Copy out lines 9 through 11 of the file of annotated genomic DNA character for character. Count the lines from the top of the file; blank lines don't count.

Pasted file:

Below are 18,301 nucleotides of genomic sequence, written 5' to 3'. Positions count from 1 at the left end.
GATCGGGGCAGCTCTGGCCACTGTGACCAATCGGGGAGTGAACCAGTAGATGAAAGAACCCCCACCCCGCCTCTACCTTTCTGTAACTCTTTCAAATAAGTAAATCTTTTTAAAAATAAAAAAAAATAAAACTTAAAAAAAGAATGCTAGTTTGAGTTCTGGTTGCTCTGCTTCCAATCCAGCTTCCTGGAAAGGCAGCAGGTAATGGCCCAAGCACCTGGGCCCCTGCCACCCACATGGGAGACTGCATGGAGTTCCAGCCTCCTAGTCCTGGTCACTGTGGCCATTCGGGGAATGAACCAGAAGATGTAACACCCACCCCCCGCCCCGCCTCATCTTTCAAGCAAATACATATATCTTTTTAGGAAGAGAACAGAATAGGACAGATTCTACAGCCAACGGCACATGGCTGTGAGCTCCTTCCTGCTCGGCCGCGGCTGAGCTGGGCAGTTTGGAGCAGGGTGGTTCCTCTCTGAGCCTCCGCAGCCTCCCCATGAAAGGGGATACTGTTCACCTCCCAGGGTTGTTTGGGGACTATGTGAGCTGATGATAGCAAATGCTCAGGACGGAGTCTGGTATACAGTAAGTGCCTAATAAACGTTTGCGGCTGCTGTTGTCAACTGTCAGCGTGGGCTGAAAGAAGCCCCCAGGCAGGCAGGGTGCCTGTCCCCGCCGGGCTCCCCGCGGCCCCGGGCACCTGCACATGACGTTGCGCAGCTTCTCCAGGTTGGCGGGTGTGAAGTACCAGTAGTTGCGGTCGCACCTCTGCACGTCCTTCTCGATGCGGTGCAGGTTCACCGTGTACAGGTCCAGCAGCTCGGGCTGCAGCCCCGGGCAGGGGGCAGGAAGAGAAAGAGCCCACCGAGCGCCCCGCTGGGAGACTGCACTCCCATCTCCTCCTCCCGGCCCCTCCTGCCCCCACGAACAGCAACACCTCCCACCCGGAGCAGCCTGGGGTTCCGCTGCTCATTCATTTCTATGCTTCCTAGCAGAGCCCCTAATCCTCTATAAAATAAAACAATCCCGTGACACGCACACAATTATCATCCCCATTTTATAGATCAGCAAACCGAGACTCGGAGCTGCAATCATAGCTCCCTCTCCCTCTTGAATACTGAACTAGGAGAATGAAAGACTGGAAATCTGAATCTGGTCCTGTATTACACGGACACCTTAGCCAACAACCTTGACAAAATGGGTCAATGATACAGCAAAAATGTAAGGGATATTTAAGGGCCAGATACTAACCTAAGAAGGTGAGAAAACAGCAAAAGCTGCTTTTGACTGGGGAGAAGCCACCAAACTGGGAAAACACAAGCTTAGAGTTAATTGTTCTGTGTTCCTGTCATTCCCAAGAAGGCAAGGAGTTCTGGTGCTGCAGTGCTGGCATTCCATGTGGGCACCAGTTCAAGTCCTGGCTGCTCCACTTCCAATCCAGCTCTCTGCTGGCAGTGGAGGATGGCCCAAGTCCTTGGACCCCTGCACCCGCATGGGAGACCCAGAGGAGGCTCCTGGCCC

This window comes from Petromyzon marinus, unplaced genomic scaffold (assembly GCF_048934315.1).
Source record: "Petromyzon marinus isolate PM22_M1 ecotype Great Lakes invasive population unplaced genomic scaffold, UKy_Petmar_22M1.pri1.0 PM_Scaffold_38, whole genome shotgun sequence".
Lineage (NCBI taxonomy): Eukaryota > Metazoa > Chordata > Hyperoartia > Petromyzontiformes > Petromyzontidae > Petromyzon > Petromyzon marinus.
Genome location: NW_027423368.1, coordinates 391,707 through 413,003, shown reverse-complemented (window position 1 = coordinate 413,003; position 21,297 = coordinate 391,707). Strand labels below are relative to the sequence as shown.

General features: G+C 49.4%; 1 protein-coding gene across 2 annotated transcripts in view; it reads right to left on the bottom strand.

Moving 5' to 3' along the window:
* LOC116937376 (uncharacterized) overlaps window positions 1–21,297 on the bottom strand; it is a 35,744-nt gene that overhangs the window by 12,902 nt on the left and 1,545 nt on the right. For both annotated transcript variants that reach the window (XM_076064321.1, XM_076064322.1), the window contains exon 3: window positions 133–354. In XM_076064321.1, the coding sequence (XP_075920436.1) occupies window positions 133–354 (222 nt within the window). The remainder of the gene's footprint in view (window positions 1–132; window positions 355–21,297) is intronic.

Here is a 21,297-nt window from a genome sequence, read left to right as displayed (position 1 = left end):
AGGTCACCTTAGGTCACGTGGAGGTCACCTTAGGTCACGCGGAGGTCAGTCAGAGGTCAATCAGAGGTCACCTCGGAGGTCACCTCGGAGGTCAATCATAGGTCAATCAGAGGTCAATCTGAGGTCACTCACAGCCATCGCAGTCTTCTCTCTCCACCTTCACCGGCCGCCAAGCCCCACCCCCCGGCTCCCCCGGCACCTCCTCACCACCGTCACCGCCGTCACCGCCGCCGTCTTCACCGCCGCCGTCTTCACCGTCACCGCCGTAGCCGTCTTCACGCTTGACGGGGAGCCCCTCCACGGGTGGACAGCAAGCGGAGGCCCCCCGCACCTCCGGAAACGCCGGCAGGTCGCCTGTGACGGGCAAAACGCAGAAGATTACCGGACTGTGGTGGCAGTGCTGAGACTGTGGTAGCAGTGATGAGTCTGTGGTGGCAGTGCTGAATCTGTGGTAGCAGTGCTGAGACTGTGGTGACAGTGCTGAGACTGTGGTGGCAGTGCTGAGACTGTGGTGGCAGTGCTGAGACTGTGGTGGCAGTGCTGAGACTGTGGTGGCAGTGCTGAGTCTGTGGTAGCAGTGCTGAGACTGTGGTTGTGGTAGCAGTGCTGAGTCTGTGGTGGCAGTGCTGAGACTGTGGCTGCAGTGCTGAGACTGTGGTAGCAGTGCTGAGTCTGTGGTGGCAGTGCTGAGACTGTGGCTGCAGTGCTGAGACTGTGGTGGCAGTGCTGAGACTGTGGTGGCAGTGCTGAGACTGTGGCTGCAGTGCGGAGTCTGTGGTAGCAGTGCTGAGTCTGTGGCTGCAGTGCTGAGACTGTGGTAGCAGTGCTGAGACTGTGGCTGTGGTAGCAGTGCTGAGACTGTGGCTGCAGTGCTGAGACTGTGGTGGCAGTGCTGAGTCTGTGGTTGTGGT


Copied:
* LOC116937376 (uncharacterized) overlaps window positions 1–21,297 on the bottom strand; it is a 35,744-nt gene that overhangs the window by 12,902 nt on the left and 1,545 nt on the right. For both annotated transcript variants that reach the window (XM_076064321.1, XM_076064322.1), the window contains exon 3: window positions 133–354. In XM_076064321.1, the coding sequence (XP_075920436.1) occupies window positions 133–354 (222 nt within the window). The remainder of the gene's footprint in view (window positions 1–132; window positions 355–21,297) is intronic.

Here is a 21,297-nt window from a genome sequence, read left to right as displayed (position 1 = left end):
AGGTCACCTTAGGTCACGTGGAGGTCACCTTAGGTCACGCGGAGGTCAGTCAGAGGTCAATCAGAGGTCACCTCGGAGGTCACCTCGGAGGTCAATCATAGGTCAATCAGAGGTCAATCTGAGGTCACTCACAGCCATCGCAGTCTTCTCTCTCCACCTTCACCGGCCGCCAAGCCCCACCCCCCGGCTCCCCCGGCACCTCCTCACCACCGTCACCGCCGTCACCGCCGCCGTCTTCACCGCCGCCGTCTTCACCGTCACCGCCGTAGCCGTCTTCACGCTTGACGGGGAGCCCCTCCACGGGTGGACAGCAAGCGGAGGCCCCCCGCACCTCCGGAAACGCCGGCAGGTCGCCTGTGACGGGCAAAACGCAGAAGATTACCGGACTGTGGTGGCAGTGCTGAGACTGTGGTAGCAGTGATGAGTCTGTGGTGGCAGTGCTGAATCTGTGGTAGCAGTGCTGAGACTGTGGTGACAGTGCTGAGACTGTGGTGGCAGTGCTGAGACTGTGGTGGCAGTGCTGAGACTGTGGTGGCAGTGCTGAGACTGTGGTGGCAGTGCTGAGTCTGTGGTAGCAGTGCTGAGACTGTGGTTGTGGTAGCAGTGCTGAGTCTGTGGTGGCAGTGCTGAGACTGTGGCTGCAGTGCTGAGACTGTGGTAGCAGTGCTGAGTCTGTGGTGGCAGTGCTGAGACTGTGGCTGCAGTGCTGAGACTGTGGTGGCAGTGCTGAGACTGTGGTGGCAGTGCTGAGACTGTGGCTGCAGTGCGGAGTCTGTGGTAGCAGTGCTGAGTCTGTGGCTGCAGTGCTGAGACTGTGGTAGCAGTGCTGAGACTGTGGCTGTGGTAGCAGTGCTGAGACTGTGGCTGCAGTGCTGAGACTGTGGTGGCAGTGCTGAGTCTGTGGTTGTGGT